They will also start to make bulbs, the part of an onion plant that can be eaten. During this stage, the growth and development rate will depend on the onion being grown, how good the soil is, and the weather.

Vegetative Stage

The vegetative stage of onion growth is when the plant is actively making leaves and roots but hasn’t started making bulbs yet.

During this stage, the onion plant requires consistent moisture, adequate nutrition, and proper temperature to grow healthy and strong. Proper care during the vegetative stage is essential for the plant to produce a good bulb yield at harvest time. This means giving them enough light and fertilizer and preventing the spread of disease and pests.

Bulbing Stage

As the plant develops, onion bulbs form underground. The onion plant begins as a seed, which grows into an above-ground sprout. The component plant picked and eaten is the component ant’s underground bulbs, which form as it grows.

Toward the end of the plant’s growth cycle, the bulb develops. Onion variety, soil quality, and weather are only a few examples of the variables that affect the size and quality of the onion bulbs.

In gardening, onions grow underground with the appropriate care and attention to guarantee healthy bulb development. This includes giving the plants enough water, fertilizer, and the right amount of space and support.

Harvesting and Storage

The final phase of growing onions underground is harvesting and storage, which entails gathering the fully developed onions from the garden and putting them away to preserve their quality and lengthen life.

When the onion bulbs are fully grown, they can be dug up from the ground and dried in the sun for a couple of days to harden the skins.

After going through this curing process, the onions can be cut into smaller pieces and kept in a cold, dry area with sufficient airflow, like a pantry or root cellar. The onions will stay fresh and usable for several months as a result.

Do All Onions Grow Underground?

No, not all onions grow underground. While some onions, such as shallots, bulb onions, and scallions, do grow underground, other types do not.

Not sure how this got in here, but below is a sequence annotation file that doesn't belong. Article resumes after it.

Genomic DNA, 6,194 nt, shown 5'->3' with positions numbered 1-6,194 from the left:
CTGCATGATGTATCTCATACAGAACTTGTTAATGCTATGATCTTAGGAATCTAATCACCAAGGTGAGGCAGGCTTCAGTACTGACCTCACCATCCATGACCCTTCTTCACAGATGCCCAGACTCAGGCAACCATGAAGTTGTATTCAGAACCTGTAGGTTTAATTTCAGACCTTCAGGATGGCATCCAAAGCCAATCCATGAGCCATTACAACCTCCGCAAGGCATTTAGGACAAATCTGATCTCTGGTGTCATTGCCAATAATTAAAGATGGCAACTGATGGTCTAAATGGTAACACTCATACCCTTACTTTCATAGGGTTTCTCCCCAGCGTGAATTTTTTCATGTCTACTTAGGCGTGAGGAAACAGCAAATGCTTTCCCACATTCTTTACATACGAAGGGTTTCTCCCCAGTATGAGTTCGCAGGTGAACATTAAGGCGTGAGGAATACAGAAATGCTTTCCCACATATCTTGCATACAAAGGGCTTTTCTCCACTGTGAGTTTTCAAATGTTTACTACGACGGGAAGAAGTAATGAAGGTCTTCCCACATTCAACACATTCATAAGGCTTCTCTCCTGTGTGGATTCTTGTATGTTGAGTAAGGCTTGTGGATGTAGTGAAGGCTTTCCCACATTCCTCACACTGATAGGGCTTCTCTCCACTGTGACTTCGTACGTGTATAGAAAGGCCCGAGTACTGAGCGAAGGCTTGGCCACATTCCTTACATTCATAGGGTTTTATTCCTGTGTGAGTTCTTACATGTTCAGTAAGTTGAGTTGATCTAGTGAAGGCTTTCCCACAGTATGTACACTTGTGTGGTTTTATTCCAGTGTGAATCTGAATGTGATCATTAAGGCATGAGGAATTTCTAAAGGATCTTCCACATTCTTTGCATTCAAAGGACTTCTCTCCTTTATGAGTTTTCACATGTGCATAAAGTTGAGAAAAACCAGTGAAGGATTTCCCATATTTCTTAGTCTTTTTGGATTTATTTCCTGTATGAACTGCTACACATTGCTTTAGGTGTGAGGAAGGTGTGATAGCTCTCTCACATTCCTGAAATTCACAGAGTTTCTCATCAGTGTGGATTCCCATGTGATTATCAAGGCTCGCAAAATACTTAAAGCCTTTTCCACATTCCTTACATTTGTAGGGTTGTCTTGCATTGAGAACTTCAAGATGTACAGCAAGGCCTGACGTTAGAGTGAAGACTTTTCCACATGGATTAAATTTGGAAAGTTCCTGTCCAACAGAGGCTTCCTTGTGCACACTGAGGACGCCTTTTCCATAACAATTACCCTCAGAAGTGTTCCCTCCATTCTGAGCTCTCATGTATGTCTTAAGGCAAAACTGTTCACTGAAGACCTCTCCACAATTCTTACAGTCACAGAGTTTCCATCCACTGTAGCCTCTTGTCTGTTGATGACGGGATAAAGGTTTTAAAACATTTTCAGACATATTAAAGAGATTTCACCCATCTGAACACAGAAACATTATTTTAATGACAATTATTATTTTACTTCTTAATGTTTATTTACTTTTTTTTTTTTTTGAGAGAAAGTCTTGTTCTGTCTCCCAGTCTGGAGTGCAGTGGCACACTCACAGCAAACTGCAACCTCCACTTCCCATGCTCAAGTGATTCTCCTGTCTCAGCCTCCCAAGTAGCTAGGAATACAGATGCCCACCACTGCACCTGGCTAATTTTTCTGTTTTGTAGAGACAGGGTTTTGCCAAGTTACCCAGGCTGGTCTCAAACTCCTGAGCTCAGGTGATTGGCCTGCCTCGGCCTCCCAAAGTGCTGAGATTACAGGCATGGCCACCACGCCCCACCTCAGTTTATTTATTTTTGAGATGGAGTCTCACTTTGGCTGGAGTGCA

Common onions, those that are typically found in the produce section of the grocery store, are an example of onions that do not grow underground. Common onions, or Allium cepa, are grown from seeds, and their bulbs grow above ground.

Common Problems With Growing Onions

Germination, bulb formation, and illness are a few problems that might arise during onion growth.

Germination Issues

Using outdated seed or seed that has been improperly stored can result in germination issues. Use a new source and keep it in a cold, dry spot to address this issue.

Bulb formation issue

Planting onions underground too profoundly, not fertilizing them enough, or not watering them enough can all lead to problems with bulb production. Plant the onions at the proper depth, use the right amount of fertilizer, and water them frequently to resolve this problem.

Pest and Disease

Infections from fungi or pests might result in disease. Maintain a clean, clutter-free garden and use crop rotation to ward off pests and fungus infestations to prevent disease.

Onion maggots

 These pests can harm the bulbs, impeding healthy bulb development. Use floating row covers to cover the onions and dry the soil around them to prevent onion maggots.

Leek moth

Onion leaves may become harmed by the leek moth, a pest. Use floating row coverings and keep the space around the onions clean and debris-free to ward off leek moths.

Downy mildew

Onion leaves may become yellow and eventually die from the fungus known as downy mildew. Ensure the onions have enough air circulation and don’t overwater them to prevent downy mildew.

White rot

Onion bulbs may decay due to the fungus known as white rot. Plant the onions in well-draining soil and refrain from overwatering to prevent white breakdown.

Tips for Growing Onions Underground

Onions can be grown underground by planting bulb onions or sets, small bulbs grown for one season, in well-draining soil in an area with full sun.

Before planting, the ground needs to be modified with organic material. Onions should be planted at a depth of about 2 inches and spaced 4 inches apart. These are a small number of tips but you can explore my other post for better insight.

They should be kept well-watered, especially during dry spells, and fertilized regularly with a balanced fertilizer.

To promote bulb growth, the tops of the onion plants should be bent over or “topped” when they reach about 6 inches tall. Onions are ready to pick once the tops appear to fall over and turn brown.

Varieties of Onions That Grow Underground

Onions come in a wide range of kinds, each having unique qualities. Typical types include: